An interview with Pamela Peeke, MD
By Kathleen Doheny
WebMD Feature
Reviewed by Louise Chang, MD

First, you notice shopping for clothes isn’t as fun or simple as it used to be. Next comes the “muffin top” spilling over the jeans. Then the scale delivers dire news: You’re 10, 15, maybe 20 pounds beyond your “normal” weight.

Midlife weight gain is common. Many Americans gain a pound or so every year as they make their way through young adulthood, ending up fat and flabby at age 40 and beyond.

But it is not inevitable, says Pamela Peeke, MD, MPH, the author of the best-seller Fight FatAfter Forty. Peeke also serves as the chief medical correspondent for Discovery Health TV and often appears as a medical commentator on television news and talk shows.

Why do so many people gain weight in midlife?

Blame it on hormones in convergence with poor lifestyle choices, overeating, not exercising enough, and stress.

But hormones only account for about 2 to 5 pounds. The rest is the result of overeating, poor lifestyle choices — such as not exercising enough — and stress.

How can I not be one of those people who gains?

The keys are three: mind, mouth, muscle.

Use your mind to control stress. If you walk around and everything is stressful, you have a problem. You may respond to stress by making poorer lifestyle choices, such as not eating healthfully and not exercising enough.

Look at your nutrition — in terms of quality, quantity, and frequency of eating. You should eat often.

Quality is all about eating whole foods, fruits, and vegetables, whole grains, lean protein.

Processed foods are bad. Anything that comes in a family-size bag, turn in the opposite direction and run.

Quantity is where a lot of people fall. The majority are baffled by what a serving size should look like. When eating out, and in doubt, eat half of it or less.

Be accountable for calories. You need a general idea of how many calories you need. An average woman, not an athlete, in her 40s or 50s, needs about 1,500 to 1,600 calories a day, on average, if she is exercising. A middle-aged man, average height and not an athlete but exercising, needs about 1,800 to 2,000.

Muscle, of course, refers to the need to exercise and, of course, to weight train.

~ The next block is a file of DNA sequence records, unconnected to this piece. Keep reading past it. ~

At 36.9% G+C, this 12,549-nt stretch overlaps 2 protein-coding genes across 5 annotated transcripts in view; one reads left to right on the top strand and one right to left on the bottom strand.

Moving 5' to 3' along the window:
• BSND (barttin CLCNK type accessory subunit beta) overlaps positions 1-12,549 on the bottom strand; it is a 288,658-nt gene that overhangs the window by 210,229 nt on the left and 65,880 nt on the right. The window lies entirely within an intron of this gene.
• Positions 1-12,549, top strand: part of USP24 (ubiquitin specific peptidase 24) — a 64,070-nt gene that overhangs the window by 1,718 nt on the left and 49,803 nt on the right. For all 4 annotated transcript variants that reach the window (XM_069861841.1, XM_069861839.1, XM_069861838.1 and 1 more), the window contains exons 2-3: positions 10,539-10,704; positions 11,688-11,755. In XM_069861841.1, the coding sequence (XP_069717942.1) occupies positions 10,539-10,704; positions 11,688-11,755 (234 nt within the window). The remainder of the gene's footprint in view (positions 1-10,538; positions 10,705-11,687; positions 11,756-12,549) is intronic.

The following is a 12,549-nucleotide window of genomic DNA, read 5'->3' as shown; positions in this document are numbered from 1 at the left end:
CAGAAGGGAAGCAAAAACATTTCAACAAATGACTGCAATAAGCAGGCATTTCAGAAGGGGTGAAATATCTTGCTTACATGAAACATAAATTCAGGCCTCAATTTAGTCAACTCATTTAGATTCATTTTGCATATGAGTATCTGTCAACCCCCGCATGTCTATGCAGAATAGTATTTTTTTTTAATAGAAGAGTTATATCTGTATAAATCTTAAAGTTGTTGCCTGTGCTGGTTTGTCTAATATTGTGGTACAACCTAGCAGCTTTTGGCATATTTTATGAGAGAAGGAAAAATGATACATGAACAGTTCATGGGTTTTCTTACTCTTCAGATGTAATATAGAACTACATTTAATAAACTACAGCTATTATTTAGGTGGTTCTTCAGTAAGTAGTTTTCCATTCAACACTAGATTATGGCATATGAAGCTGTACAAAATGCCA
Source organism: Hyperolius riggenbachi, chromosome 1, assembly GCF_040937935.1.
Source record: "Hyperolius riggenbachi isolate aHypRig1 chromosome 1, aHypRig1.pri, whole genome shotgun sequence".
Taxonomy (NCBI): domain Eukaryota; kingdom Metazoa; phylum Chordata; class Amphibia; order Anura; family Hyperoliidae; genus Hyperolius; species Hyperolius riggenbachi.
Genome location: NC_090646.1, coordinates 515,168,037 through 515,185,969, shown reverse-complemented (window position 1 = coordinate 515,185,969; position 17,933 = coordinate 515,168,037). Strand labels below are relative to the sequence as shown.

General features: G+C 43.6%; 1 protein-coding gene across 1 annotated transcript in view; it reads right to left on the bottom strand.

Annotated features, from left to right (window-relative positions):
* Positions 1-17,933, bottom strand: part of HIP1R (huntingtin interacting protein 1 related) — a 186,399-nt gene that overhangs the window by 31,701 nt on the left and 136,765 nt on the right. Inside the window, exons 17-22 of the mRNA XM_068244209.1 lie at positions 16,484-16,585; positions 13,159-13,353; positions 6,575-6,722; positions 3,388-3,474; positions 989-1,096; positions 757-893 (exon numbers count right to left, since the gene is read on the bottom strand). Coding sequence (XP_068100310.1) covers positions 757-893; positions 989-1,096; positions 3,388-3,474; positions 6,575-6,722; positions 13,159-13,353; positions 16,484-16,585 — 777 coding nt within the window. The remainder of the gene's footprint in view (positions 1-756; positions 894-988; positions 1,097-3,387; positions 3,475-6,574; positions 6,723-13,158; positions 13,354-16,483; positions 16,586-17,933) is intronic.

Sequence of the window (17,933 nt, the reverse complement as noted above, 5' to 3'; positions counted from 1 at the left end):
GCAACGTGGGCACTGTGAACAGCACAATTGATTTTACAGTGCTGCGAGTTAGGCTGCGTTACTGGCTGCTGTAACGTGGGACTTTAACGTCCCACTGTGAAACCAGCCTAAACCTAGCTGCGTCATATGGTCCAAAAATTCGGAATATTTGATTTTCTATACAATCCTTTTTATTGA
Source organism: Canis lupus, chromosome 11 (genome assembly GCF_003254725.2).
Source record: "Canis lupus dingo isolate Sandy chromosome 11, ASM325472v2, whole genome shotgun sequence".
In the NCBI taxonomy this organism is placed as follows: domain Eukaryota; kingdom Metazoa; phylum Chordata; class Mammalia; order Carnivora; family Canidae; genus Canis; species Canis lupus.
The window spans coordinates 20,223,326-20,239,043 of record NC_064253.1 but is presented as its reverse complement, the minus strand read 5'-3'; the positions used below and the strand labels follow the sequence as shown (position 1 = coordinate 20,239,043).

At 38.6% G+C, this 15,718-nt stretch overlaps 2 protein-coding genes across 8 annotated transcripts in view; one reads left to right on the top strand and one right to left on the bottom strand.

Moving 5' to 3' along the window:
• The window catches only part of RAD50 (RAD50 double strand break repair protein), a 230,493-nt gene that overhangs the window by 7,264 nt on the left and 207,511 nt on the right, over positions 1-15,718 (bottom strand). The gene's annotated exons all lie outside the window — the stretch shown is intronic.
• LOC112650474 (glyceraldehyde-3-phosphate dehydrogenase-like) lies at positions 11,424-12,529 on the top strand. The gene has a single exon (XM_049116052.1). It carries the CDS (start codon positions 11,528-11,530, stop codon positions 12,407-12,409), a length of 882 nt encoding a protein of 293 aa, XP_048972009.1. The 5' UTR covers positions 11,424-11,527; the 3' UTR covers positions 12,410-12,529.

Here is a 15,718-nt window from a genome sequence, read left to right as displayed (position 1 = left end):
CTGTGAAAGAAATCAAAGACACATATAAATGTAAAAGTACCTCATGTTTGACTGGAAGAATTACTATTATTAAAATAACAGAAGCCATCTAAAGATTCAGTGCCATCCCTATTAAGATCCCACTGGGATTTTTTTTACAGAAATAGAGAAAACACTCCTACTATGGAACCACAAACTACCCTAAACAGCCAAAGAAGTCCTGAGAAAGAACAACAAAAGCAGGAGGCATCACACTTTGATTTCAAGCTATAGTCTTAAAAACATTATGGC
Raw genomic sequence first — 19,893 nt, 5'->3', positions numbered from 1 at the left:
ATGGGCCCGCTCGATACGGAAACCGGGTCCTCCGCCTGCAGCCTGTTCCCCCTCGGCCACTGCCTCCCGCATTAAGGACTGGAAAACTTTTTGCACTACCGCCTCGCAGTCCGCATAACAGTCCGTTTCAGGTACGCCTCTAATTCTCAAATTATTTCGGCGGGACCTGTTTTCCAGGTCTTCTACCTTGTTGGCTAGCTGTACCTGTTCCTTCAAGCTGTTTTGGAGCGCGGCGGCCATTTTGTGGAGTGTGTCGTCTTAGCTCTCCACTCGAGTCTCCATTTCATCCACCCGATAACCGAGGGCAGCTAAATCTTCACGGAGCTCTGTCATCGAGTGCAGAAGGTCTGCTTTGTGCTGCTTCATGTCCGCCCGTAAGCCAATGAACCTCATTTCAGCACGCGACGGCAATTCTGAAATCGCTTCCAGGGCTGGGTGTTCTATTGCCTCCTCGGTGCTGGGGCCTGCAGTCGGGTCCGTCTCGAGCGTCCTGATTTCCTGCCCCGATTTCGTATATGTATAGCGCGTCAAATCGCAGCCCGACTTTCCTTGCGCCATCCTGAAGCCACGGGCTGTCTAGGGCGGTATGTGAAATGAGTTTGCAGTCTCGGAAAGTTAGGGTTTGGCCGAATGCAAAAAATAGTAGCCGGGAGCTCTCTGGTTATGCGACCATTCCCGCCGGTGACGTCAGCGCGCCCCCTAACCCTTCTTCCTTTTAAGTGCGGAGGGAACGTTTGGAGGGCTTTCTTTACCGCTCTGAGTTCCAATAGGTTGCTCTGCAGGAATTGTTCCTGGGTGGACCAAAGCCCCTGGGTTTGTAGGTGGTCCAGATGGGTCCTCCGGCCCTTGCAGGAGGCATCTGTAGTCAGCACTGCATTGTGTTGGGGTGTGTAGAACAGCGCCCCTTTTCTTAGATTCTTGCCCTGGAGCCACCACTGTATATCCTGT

Should my goal weight increase when I hit midlife?

A better goal than focusing on scale weight is to keep track of body fat. The goals should be to decrease body fat and optimize bone strength.

For a man, a body fat percentage of 18% to 25% is not bad for 40-plus. For women 40-plus, 22% to 27% is not bad.

To get that body fat percentage, you need to have excellent fitness to maintain a good muscle base.

Also, a man should have a waist circumference below 40 inches and a woman below 35 inches.

I’m 40-plus, eating right, and exercising but not losing weight. Why do I have midlife weight gain?

If you have tailored your portion sizes to ones that are appropriate, look at the frequency of your eating. Eat every three or four hours. But not too late at night. The later you eat, the lighter you eat is a good rule.

Eat a balance of lean protein, fats, and carbs. Make the fat good fat, not palm oil or hydrogenated oil, but high-quality good fats [such as those in nuts]. The protein should be lean — a turkey burger or a veggie burger.

Most people have been doing the same exercise routine for years, and your body acclimates. Fat cells at 40 are reticent to give it up. Mix up the exercise routine. Exercise at least five times a week, and I mean cardio.

Add intensity. Add some level of weight training, and challenge yourself with the weights. [Getting professional instruction is advised if you're a novice.] Weight train two or three times a week.

Building muscle gives you that metabolic edge, since muscle mass burns more calories than fat.

Does HRT cause midlife weight gain, is that the culprit?

You can’t blame the low doses of HRT in use today for midlife weight gain, at least not for any more than a few pounds. You do get a little more bloated on it, but it does not cause body fat accumulation. Overeating, not exercising, and stress do.